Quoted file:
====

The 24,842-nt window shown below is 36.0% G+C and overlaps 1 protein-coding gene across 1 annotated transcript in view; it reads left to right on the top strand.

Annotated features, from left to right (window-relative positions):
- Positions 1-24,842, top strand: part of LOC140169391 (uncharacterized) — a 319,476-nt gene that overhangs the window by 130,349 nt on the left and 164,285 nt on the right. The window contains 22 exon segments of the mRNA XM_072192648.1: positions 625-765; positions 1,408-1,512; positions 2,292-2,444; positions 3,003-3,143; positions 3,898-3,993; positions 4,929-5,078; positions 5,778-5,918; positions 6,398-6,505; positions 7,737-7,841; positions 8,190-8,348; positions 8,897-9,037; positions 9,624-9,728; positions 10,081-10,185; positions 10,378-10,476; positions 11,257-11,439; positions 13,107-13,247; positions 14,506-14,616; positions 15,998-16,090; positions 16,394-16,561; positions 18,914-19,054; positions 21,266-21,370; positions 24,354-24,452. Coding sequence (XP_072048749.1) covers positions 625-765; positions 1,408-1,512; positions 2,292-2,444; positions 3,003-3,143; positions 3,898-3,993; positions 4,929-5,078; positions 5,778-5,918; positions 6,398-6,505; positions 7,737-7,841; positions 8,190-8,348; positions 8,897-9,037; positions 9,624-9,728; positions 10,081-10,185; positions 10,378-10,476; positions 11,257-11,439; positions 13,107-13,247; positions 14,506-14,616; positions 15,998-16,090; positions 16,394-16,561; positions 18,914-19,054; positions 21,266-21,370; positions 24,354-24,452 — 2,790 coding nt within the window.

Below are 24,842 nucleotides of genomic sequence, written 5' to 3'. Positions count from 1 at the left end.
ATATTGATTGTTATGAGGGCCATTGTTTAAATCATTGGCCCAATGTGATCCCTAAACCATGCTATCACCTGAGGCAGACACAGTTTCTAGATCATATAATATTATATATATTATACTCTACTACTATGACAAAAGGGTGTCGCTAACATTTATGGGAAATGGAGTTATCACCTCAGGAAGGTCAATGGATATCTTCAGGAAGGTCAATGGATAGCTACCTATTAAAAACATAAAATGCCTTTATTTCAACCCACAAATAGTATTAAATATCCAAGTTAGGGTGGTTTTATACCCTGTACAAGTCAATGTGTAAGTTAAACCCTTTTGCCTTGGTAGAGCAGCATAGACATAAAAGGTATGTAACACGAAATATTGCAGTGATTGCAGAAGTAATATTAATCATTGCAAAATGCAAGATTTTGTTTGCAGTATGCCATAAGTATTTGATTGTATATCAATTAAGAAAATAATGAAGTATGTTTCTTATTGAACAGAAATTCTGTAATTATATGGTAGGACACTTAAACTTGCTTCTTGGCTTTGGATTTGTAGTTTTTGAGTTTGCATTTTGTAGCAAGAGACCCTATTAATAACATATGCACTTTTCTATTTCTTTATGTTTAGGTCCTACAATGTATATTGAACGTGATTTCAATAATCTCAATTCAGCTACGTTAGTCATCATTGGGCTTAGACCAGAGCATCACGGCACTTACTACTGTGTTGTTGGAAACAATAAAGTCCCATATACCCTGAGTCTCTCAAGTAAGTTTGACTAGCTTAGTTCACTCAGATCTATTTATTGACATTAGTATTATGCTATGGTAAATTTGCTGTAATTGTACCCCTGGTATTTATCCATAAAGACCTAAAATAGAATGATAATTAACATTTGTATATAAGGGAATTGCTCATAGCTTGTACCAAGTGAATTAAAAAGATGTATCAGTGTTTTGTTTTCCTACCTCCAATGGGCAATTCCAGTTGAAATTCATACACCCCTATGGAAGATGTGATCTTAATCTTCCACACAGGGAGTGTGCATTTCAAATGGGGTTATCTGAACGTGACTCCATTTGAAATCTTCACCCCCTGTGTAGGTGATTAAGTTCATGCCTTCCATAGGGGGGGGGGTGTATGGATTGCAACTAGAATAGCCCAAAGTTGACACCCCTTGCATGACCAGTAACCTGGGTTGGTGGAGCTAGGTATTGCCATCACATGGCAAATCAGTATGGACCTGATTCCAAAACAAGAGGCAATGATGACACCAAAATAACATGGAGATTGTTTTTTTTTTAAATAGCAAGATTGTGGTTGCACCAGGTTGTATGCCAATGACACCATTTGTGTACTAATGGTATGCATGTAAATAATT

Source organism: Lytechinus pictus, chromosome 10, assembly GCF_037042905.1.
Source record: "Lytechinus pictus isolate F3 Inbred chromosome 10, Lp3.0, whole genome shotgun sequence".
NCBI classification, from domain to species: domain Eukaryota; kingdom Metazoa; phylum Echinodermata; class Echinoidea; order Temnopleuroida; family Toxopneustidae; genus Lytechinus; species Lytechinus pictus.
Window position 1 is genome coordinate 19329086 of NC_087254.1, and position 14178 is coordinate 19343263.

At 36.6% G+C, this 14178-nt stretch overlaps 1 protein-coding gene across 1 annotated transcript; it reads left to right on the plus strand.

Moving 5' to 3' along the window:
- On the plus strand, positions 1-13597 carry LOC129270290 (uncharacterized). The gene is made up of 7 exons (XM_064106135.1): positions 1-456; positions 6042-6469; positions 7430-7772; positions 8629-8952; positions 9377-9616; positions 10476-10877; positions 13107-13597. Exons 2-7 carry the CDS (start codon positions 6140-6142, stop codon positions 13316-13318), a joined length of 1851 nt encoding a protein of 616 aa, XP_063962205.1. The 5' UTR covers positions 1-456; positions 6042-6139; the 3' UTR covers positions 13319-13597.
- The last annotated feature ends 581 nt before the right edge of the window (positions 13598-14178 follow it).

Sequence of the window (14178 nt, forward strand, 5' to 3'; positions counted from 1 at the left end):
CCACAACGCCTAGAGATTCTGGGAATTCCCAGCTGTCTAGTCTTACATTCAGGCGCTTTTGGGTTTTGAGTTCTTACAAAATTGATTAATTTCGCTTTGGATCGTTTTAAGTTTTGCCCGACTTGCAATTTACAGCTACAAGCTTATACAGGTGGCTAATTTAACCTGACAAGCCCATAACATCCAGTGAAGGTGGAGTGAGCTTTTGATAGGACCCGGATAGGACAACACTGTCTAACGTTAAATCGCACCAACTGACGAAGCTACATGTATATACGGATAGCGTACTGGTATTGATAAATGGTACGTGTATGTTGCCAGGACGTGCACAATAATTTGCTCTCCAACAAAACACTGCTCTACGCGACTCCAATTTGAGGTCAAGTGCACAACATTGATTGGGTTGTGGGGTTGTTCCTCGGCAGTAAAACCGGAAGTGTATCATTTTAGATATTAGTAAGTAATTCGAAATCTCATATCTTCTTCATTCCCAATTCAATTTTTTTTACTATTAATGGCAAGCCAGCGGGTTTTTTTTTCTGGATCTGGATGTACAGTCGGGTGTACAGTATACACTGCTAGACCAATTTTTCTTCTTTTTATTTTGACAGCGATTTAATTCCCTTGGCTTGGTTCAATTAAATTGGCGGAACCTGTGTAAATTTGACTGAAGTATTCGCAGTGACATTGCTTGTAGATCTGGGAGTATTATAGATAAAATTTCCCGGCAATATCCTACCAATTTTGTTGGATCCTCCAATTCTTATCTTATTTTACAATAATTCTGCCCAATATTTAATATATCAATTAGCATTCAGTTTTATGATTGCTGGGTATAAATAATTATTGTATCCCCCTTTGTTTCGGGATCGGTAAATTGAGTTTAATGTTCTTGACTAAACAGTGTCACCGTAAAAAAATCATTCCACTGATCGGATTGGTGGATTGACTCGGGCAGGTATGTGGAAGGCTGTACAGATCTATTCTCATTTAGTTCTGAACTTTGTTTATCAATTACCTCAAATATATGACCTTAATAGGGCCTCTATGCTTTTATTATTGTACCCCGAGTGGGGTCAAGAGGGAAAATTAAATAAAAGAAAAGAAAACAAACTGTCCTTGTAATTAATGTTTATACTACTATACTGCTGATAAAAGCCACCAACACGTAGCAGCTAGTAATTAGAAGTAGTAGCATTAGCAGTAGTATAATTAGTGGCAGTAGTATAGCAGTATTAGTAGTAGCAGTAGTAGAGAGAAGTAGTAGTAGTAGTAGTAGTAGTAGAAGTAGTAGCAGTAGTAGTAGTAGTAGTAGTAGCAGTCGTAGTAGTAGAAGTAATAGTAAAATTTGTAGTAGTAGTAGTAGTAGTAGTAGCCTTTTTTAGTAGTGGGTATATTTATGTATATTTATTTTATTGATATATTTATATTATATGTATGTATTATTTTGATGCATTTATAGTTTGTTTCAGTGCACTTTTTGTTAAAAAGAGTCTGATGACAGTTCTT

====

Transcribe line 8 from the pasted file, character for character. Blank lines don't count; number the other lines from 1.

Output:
NCBI classification, from domain to species: domain Eukaryota; kingdom Metazoa; phylum Echinodermata; class Echinoidea; order Temnopleuroida; family Toxopneustidae; genus Lytechinus; species Lytechinus pictus.